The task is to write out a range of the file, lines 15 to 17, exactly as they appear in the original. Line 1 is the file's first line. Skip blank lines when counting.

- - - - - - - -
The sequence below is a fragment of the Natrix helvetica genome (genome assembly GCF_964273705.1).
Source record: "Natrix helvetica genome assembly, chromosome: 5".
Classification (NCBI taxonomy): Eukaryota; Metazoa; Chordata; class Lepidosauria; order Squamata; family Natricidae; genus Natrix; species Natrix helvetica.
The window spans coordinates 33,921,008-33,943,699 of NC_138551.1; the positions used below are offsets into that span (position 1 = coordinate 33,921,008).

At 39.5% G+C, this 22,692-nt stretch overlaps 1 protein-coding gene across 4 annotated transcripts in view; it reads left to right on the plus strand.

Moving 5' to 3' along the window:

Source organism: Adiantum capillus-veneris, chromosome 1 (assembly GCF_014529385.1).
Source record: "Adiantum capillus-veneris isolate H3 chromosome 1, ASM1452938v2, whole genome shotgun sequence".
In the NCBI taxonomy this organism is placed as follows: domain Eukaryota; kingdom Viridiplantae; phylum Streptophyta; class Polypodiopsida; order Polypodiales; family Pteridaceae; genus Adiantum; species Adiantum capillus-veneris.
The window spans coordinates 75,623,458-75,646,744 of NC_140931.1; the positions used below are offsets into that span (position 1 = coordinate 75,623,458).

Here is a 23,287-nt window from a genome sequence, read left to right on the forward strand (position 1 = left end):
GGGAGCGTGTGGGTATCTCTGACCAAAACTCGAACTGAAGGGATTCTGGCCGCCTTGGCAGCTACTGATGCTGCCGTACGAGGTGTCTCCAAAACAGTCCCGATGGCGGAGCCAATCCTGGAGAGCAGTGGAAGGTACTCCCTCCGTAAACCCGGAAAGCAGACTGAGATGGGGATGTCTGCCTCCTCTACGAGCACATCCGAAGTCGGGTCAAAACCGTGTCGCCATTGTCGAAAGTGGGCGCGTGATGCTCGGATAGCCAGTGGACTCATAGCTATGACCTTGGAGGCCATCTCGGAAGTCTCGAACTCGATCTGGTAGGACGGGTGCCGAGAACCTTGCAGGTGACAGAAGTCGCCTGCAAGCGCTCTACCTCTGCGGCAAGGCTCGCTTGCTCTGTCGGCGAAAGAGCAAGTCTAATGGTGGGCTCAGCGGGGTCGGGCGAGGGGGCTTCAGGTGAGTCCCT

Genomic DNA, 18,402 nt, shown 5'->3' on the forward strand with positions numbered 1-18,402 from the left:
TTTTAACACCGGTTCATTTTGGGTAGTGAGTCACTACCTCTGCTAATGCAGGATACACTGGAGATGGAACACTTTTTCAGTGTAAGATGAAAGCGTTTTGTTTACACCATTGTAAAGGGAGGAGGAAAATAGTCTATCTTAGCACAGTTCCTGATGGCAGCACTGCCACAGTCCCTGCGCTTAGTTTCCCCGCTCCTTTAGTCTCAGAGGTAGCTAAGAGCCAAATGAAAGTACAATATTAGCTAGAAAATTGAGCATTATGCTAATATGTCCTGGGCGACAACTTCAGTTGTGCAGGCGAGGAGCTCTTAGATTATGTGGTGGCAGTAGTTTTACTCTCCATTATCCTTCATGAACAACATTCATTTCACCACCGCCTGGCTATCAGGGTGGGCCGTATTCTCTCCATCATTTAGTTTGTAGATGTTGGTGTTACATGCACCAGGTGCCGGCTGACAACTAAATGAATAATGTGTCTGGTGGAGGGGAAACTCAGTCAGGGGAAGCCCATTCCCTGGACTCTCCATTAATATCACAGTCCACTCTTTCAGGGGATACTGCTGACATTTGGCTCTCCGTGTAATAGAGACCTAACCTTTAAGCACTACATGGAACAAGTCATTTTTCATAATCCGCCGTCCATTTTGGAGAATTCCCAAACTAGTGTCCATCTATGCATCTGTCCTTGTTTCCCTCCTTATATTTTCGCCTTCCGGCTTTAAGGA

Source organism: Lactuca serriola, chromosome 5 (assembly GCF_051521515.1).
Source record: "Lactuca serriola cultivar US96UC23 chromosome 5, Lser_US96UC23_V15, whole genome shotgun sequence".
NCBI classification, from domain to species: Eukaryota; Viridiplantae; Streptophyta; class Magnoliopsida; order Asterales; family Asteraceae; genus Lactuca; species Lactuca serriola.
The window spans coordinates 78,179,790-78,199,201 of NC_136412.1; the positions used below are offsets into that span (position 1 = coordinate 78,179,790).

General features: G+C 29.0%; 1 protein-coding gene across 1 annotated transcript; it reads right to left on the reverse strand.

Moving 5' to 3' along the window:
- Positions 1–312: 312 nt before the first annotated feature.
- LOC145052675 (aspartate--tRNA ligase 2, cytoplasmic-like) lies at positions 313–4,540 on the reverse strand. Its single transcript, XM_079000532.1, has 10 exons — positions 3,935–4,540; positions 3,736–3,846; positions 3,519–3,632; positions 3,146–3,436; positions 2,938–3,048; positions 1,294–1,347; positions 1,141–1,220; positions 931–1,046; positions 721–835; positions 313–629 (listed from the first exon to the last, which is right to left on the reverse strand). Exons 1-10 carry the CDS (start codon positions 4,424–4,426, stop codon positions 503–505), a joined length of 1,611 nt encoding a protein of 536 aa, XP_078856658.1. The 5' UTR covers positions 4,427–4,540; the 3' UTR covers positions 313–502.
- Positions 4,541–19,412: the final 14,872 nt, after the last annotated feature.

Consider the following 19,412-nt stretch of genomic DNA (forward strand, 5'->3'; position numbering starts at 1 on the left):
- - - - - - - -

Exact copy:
Source organism: Lactuca serriola, chromosome 5 (assembly GCF_051521515.1).
Source record: "Lactuca serriola cultivar US96UC23 chromosome 5, Lser_US96UC23_V15, whole genome shotgun sequence".
NCBI classification, from domain to species: Eukaryota; Viridiplantae; Streptophyta; class Magnoliopsida; order Asterales; family Asteraceae; genus Lactuca; species Lactuca serriola.